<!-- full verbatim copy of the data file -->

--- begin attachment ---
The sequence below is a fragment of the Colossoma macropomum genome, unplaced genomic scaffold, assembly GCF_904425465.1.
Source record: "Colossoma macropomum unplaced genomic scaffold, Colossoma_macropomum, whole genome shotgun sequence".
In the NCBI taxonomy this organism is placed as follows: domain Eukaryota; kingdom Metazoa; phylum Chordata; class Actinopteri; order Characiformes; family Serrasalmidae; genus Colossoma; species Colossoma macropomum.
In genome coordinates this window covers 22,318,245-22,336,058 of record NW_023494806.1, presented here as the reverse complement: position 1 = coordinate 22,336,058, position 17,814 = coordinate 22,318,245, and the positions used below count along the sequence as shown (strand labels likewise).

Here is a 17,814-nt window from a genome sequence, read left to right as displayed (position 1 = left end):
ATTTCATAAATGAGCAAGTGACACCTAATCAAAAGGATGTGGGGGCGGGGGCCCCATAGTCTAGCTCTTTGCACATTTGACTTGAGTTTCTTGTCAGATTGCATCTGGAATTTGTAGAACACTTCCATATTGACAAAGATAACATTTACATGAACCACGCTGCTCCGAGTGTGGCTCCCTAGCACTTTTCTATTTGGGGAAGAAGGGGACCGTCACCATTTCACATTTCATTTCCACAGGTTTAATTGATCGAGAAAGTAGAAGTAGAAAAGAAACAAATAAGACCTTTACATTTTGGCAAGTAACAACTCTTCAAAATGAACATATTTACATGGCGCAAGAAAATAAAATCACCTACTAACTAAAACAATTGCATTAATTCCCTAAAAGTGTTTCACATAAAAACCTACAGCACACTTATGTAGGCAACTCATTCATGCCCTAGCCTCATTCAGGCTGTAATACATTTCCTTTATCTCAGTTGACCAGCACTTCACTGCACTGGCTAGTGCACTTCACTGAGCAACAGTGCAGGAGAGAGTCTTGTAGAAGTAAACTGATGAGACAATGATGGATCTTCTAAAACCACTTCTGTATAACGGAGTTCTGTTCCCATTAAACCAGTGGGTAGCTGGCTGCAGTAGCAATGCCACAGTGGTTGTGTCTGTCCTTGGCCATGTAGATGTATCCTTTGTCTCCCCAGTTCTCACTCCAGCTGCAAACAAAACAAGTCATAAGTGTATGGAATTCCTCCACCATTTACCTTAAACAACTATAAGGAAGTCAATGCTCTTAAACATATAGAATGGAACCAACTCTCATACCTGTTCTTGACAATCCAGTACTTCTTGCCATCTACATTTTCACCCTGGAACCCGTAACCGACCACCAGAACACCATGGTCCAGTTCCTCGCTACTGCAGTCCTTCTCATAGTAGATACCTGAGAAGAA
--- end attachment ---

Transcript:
The sequence below is a fragment of the Colossoma macropomum genome, unplaced genomic scaffold, assembly GCF_904425465.1.
Source record: "Colossoma macropomum unplaced genomic scaffold, Colossoma_macropomum, whole genome shotgun sequence".
In the NCBI taxonomy this organism is placed as follows: domain Eukaryota; kingdom Metazoa; phylum Chordata; class Actinopteri; order Characiformes; family Serrasalmidae; genus Colossoma; species Colossoma macropomum.
In genome coordinates this window covers 22,318,245-22,336,058 of record NW_023494806.1, presented here as the reverse complement: position 1 = coordinate 22,336,058, position 17,814 = coordinate 22,318,245, and the positions used below count along the sequence as shown (strand labels likewise).

Here is a 17,814-nt window from a genome sequence, read left to right as displayed (position 1 = left end):
ATTTCATAAATGAGCAAGTGACACCTAATCAAAAGGATGTGGGGGCGGGGGCCCCATAGTCTAGCTCTTTGCACATTTGACTTGAGTTTCTTGTCAGATTGCATCTGGAATTTGTAGAACACTTCCATATTGACAAAGATAACATTTACATGAACCACGCTGCTCCGAGTGTGGCTCCCTAGCACTTTTCTATTTGGGGAAGAAGGGGACCGTCACCATTTCACATTTCATTTCCACAGGTTTAATTGATCGAGAAAGTAGAAGTAGAAAAGAAACAAATAAGACCTTTACATTTTGGCAAGTAACAACTCTTCAAAATGAACATATTTACATGGCGCAAGAAAATAAAATCACCTACTAACTAAAACAATTGCATTAATTCCCTAAAAGTGTTTCACATAAAAACCTACAGCACACTTATGTAGGCAACTCATTCATGCCCTAGCCTCATTCAGGCTGTAATACATTTCCTTTATCTCAGTTGACCAGCACTTCACTGCACTGGCTAGTGCACTTCACTGAGCAACAGTGCAGGAGAGAGTCTTGTAGAAGTAAACTGATGAGACAATGATGGATCTTCTAAAACCACTTCTGTATAACGGAGTTCTGTTCCCATTAAACCAGTGGGTAGCTGGCTGCAGTAGCAATGCCACAGTGGTTGTGTCTGTCCTTGGCCATGTAGATGTATCCTTTGTCTCCCCAGTTCTCACTCCAGCTGCAAACAAAACAAGTCATAAGTGTATGGAATTCCTCCACCATTTACCTTAAACAACTATAAGGAAGTCAATGCTCTTAAACATATAGAATGGAACCAACTCTCATACCTGTTCTTGACAATCCAGTACTTCTTGCCATCTACATTTTCACCCTGGAACCCGTAACCGACCACCAGAACACCATGGTCCAGTTCCTCGCTACTGCAGTCCTTCTCATAGTAGATACCTGAGAAGAA